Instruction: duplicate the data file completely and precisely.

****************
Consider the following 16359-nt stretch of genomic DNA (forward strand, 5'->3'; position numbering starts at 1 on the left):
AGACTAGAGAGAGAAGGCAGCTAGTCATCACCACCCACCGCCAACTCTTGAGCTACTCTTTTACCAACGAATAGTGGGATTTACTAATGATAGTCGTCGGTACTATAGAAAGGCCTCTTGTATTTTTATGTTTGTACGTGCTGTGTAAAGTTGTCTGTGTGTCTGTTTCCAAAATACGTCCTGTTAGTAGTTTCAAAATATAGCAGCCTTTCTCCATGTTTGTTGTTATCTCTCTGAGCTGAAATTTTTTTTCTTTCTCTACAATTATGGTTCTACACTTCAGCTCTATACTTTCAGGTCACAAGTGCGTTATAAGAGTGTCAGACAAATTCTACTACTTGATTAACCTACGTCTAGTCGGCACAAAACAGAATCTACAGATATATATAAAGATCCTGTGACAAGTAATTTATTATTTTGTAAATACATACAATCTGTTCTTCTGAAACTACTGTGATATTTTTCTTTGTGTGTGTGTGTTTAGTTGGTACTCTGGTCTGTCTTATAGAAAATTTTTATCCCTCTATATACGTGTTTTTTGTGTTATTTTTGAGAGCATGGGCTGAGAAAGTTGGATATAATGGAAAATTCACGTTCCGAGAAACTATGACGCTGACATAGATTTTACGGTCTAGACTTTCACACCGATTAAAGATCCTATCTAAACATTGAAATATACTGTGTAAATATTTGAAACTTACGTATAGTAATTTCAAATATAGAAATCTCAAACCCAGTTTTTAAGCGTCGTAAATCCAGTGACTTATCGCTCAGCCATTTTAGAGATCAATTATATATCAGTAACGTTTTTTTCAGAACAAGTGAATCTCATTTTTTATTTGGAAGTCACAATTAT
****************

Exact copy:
Consider the following 16359-nt stretch of genomic DNA (forward strand, 5'->3'; position numbering starts at 1 on the left):
AGACTAGAGAGAGAAGGCAGCTAGTCATCACCACCCACCGCCAACTCTTGAGCTACTCTTTTACCAACGAATAGTGGGATTTACTAATGATAGTCGTCGGTACTATAGAAAGGCCTCTTGTATTTTTATGTTTGTACGTGCTGTGTAAAGTTGTCTGTGTGTCTGTTTCCAAAATACGTCCTGTTAGTAGTTTCAAAATATAGCAGCCTTTCTCCATGTTTGTTGTTATCTCTCTGAGCTGAAATTTTTTTTCTTTCTCTACAATTATGGTTCTACACTTCAGCTCTATACTTTCAGGTCACAAGTGCGTTATAAGAGTGTCAGACAAATTCTACTACTTGATTAACCTACGTCTAGTCGGCACAAAACAGAATCTACAGATATATATAAAGATCCTGTGACAAGTAATTTATTATTTTGTAAATACATACAATCTGTTCTTCTGAAACTACTGTGATATTTTTCTTTGTGTGTGTGTGTTTAGTTGGTACTCTGGTCTGTCTTATAGAAAATTTTTATCCCTCTATATACGTGTTTTTTGTGTTATTTTTGAGAGCATGGGCTGAGAAAGTTGGATATAATGGAAAATTCACGTTCCGAGAAACTATGACGCTGACATAGATTTTACGGTCTAGACTTTCACACCGATTAAAGATCCTATCTAAACATTGAAATATACTGTGTAAATATTTGAAACTTACGTATAGTAATTTCAAATATAGAAATCTCAAACCCAGTTTTTAAGCGTCGTAAATCCAGTGACTTATCGCTCAGCCATTTTAGAGATCAATTATATATCAGTAACGTTTTTTTCAGAACAAGTGAATCTCATTTTTTATTTGGAAGTCACAATTAT